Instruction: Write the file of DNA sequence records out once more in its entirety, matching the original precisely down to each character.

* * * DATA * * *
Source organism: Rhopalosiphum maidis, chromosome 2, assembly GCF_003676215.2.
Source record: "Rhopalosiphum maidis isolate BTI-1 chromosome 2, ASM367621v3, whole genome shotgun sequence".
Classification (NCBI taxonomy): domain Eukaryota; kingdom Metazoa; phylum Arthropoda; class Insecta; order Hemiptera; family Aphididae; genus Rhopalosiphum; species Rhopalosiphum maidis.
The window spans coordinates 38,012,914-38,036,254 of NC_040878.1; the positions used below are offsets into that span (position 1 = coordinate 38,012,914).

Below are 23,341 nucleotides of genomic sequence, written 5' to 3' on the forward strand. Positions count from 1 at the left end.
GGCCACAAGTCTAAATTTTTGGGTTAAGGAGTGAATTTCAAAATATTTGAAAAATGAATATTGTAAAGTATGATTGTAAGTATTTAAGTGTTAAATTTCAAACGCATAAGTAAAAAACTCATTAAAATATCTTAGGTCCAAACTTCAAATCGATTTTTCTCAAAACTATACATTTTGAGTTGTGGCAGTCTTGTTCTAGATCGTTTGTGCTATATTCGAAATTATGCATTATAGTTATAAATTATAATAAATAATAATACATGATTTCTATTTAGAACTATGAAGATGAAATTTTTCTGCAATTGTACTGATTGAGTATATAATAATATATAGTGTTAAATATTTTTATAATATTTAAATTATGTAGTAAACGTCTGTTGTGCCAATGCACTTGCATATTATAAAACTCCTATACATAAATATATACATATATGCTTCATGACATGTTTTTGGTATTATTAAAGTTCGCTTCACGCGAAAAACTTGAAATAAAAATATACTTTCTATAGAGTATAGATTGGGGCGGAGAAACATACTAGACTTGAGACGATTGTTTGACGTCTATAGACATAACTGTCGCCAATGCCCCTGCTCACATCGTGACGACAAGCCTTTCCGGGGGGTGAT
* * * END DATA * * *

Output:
Source organism: Rhopalosiphum maidis, chromosome 2, assembly GCF_003676215.2.
Source record: "Rhopalosiphum maidis isolate BTI-1 chromosome 2, ASM367621v3, whole genome shotgun sequence".
Classification (NCBI taxonomy): domain Eukaryota; kingdom Metazoa; phylum Arthropoda; class Insecta; order Hemiptera; family Aphididae; genus Rhopalosiphum; species Rhopalosiphum maidis.
The window spans coordinates 38,012,914-38,036,254 of NC_040878.1; the positions used below are offsets into that span (position 1 = coordinate 38,012,914).

Below are 23,341 nucleotides of genomic sequence, written 5' to 3' on the forward strand. Positions count from 1 at the left end.
GGCCACAAGTCTAAATTTTTGGGTTAAGGAGTGAATTTCAAAATATTTGAAAAATGAATATTGTAAAGTATGATTGTAAGTATTTAAGTGTTAAATTTCAAACGCATAAGTAAAAAACTCATTAAAATATCTTAGGTCCAAACTTCAAATCGATTTTTCTCAAAACTATACATTTTGAGTTGTGGCAGTCTTGTTCTAGATCGTTTGTGCTATATTCGAAATTATGCATTATAGTTATAAATTATAATAAATAATAATACATGATTTCTATTTAGAACTATGAAGATGAAATTTTTCTGCAATTGTACTGATTGAGTATATAATAATATATAGTGTTAAATATTTTTATAATATTTAAATTATGTAGTAAACGTCTGTTGTGCCAATGCACTTGCATATTATAAAACTCCTATACATAAATATATACATATATGCTTCATGACATGTTTTTGGTATTATTAAAGTTCGCTTCACGCGAAAAACTTGAAATAAAAATATACTTTCTATAGAGTATAGATTGGGGCGGAGAAACATACTAGACTTGAGACGATTGTTTGACGTCTATAGACATAACTGTCGCCAATGCCCCTGCTCACATCGTGACGACAAGCCTTTCCGGGGGGTGAT